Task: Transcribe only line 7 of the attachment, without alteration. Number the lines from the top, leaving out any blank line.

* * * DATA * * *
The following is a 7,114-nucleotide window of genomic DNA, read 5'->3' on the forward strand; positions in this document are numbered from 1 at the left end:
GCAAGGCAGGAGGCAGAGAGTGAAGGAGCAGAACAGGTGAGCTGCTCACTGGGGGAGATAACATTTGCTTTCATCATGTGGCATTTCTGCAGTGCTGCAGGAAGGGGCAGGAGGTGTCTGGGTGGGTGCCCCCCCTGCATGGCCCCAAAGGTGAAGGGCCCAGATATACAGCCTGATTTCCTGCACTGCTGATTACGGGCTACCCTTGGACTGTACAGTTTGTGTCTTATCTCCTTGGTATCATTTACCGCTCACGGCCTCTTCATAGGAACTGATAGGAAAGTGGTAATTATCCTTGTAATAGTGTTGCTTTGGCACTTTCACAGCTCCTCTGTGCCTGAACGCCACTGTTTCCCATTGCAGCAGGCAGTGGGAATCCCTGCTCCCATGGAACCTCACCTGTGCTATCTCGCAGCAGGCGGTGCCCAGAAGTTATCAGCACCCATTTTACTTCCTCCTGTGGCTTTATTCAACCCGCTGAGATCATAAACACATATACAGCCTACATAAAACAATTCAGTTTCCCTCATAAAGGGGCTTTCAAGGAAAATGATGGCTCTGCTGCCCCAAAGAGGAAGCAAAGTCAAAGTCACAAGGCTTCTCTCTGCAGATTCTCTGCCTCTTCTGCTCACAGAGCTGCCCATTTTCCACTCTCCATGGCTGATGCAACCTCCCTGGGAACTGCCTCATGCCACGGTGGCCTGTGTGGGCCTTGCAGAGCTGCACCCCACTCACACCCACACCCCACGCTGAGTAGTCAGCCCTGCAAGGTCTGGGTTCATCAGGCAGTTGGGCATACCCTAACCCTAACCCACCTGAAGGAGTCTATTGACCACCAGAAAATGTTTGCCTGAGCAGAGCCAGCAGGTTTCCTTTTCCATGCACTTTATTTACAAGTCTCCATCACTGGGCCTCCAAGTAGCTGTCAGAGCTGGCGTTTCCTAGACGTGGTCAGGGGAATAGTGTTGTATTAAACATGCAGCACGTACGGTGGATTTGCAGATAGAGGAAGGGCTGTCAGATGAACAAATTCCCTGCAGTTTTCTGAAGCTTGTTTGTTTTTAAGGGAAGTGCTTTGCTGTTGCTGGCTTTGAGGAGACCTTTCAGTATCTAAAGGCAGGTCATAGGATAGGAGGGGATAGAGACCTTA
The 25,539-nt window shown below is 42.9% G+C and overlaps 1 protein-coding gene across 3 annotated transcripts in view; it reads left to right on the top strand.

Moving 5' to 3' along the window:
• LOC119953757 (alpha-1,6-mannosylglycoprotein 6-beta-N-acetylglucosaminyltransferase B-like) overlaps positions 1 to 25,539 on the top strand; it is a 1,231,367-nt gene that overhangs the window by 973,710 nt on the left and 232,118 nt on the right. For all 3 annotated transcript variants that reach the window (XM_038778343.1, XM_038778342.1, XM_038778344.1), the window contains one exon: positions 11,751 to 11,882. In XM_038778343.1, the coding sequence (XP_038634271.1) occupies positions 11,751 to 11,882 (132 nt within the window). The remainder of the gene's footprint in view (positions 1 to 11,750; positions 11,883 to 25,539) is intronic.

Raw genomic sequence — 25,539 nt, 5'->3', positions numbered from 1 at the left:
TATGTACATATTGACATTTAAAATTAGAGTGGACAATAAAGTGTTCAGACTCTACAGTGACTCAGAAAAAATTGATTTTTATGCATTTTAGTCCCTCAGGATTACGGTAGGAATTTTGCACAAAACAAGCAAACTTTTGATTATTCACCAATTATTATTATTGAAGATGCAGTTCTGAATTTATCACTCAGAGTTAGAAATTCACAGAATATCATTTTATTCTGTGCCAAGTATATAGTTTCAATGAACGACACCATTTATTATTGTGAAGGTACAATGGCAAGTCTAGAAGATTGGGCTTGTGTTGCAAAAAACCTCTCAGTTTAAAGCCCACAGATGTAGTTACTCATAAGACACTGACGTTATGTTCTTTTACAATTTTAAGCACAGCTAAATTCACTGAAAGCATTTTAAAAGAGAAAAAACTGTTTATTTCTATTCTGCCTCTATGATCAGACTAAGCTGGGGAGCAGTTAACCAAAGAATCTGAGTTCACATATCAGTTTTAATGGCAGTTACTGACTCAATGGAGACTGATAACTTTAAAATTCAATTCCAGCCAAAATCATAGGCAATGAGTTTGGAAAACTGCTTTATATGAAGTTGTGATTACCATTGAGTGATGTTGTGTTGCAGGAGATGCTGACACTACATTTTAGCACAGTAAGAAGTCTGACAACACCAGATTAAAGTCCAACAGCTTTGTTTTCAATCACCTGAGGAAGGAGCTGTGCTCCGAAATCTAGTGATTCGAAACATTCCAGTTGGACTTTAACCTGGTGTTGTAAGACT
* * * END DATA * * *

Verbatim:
TATGTACATATTGACATTTAAAATTAGAGTGGACAATAAAGTGTTCAGACTCTACAGTGACTCAGAAAAAATTGATTTTTATGCATTTTAGTCCCTCAGGATTACGGTAGGAATTTTGCACAAAACAAGCAAACTTTTGATTATTCACCAATTATTATTATTGAAGATGCAGTTCTGAATTTATCACTCAGAGTTAGAAATTCACAGAATATCATTTTATTCTGTGCCAAGTATATAGTTTCAATGAACGACACCATTTATTATTGTGAAGGTACAATGGCAAGTCTAGAAGATTGGGCTTGTGTTGCAAAAAACCTCTCAGTTTAAAGCCCACAGATGTAGTTACTCATAAGACACTGACGTTATGTTCTTTTACAATTTTAAGCACAGCTAAATTCACTGAAAGCATTTTAAAAGAGAAAAAACTGTTTATTTCTATTCTGCCTCTATGATCAGACTAAGCTGGGGAGCAGTTAACCAAAGAATCTGAGTTCACATATCAGTTTTAATGGCAGTTACTGACTCAATGGAGACTGATAACTTTAAAATTCAATTCCAGCCAAAATCATAGGCAATGAGTTTGGAAAACTGCTTTATATGAAGTTGTGATTACCATTGAGTGATGTTGTGTTGCAGGAGATGCTGACACTACATTTTAGCACAGTAAGAAGTCTGACAACACCAGATTAAAGTCCAACAGCTTTGTTTTCAATCACCTGAGGAAGGAGCTGTGCTCCGAAATCTAGTGATTCGAAACATTCCAGTTGGACTTTAACCTGGTGTTGTAAGACT